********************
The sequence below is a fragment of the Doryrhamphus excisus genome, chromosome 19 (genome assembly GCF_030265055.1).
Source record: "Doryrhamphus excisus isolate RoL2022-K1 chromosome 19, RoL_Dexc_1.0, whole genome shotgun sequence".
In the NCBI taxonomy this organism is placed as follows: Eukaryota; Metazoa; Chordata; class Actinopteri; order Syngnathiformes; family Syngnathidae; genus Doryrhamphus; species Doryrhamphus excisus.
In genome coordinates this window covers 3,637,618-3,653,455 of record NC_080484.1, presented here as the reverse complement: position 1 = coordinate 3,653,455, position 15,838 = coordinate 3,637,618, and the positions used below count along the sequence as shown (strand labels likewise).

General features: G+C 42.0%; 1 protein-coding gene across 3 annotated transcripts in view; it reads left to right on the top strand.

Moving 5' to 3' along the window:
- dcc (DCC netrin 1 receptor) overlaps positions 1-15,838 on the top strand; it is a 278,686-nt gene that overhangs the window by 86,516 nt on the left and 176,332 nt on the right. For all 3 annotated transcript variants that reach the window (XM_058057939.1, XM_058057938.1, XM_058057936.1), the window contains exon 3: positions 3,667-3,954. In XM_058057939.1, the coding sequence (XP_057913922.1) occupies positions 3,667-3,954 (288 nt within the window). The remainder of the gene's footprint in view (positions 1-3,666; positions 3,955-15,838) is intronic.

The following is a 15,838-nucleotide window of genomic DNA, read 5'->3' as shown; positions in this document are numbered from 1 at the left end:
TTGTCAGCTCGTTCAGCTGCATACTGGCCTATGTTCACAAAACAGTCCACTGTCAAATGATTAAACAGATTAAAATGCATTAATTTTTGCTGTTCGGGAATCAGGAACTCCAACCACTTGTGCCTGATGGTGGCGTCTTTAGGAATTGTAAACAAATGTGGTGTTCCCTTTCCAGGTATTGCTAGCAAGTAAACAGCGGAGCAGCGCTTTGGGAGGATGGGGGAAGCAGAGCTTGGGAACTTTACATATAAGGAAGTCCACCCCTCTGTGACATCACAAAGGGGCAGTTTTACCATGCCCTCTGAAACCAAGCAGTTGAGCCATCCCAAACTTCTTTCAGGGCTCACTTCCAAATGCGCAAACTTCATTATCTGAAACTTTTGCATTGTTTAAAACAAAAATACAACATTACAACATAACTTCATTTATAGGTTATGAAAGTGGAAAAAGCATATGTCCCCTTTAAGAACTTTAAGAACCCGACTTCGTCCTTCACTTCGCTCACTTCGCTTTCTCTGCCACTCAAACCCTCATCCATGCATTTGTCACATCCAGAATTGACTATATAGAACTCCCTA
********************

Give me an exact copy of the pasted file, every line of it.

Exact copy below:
The sequence below is a fragment of the Doryrhamphus excisus genome, chromosome 19 (genome assembly GCF_030265055.1).
Source record: "Doryrhamphus excisus isolate RoL2022-K1 chromosome 19, RoL_Dexc_1.0, whole genome shotgun sequence".
In the NCBI taxonomy this organism is placed as follows: Eukaryota; Metazoa; Chordata; class Actinopteri; order Syngnathiformes; family Syngnathidae; genus Doryrhamphus; species Doryrhamphus excisus.
In genome coordinates this window covers 3,637,618-3,653,455 of record NC_080484.1, presented here as the reverse complement: position 1 = coordinate 3,653,455, position 15,838 = coordinate 3,637,618, and the positions used below count along the sequence as shown (strand labels likewise).

General features: G+C 42.0%; 1 protein-coding gene across 3 annotated transcripts in view; it reads left to right on the top strand.

Moving 5' to 3' along the window:
- dcc (DCC netrin 1 receptor) overlaps positions 1-15,838 on the top strand; it is a 278,686-nt gene that overhangs the window by 86,516 nt on the left and 176,332 nt on the right. For all 3 annotated transcript variants that reach the window (XM_058057939.1, XM_058057938.1, XM_058057936.1), the window contains exon 3: positions 3,667-3,954. In XM_058057939.1, the coding sequence (XP_057913922.1) occupies positions 3,667-3,954 (288 nt within the window). The remainder of the gene's footprint in view (positions 1-3,666; positions 3,955-15,838) is intronic.

The following is a 15,838-nucleotide window of genomic DNA, read 5'->3' as shown; positions in this document are numbered from 1 at the left end:
TTGTCAGCTCGTTCAGCTGCATACTGGCCTATGTTCACAAAACAGTCCACTGTCAAATGATTAAACAGATTAAAATGCATTAATTTTTGCTGTTCGGGAATCAGGAACTCCAACCACTTGTGCCTGATGGTGGCGTCTTTAGGAATTGTAAACAAATGTGGTGTTCCCTTTCCAGGTATTGCTAGCAAGTAAACAGCGGAGCAGCGCTTTGGGAGGATGGGGGAAGCAGAGCTTGGGAACTTTACATATAAGGAAGTCCACCCCTCTGTGACATCACAAAGGGGCAGTTTTACCATGCCCTCTGAAACCAAGCAGTTGAGCCATCCCAAACTTCTTTCAGGGCTCACTTCCAAATGCGCAAACTTCATTATCTGAAACTTTTGCATTGTTTAAAACAAAAATACAACATTACAACATAACTTCATTTATAGGTTATGAAAGTGGAAAAAGCATATGTCCCCTTTAAGAACTTTAAGAACCCGACTTCGTCCTTCACTTCGCTCACTTCGCTTTCTCTGCCACTCAAACCCTCATCCATGCATTTGTCACATCCAGAATTGACTATATAGAACTCCCTA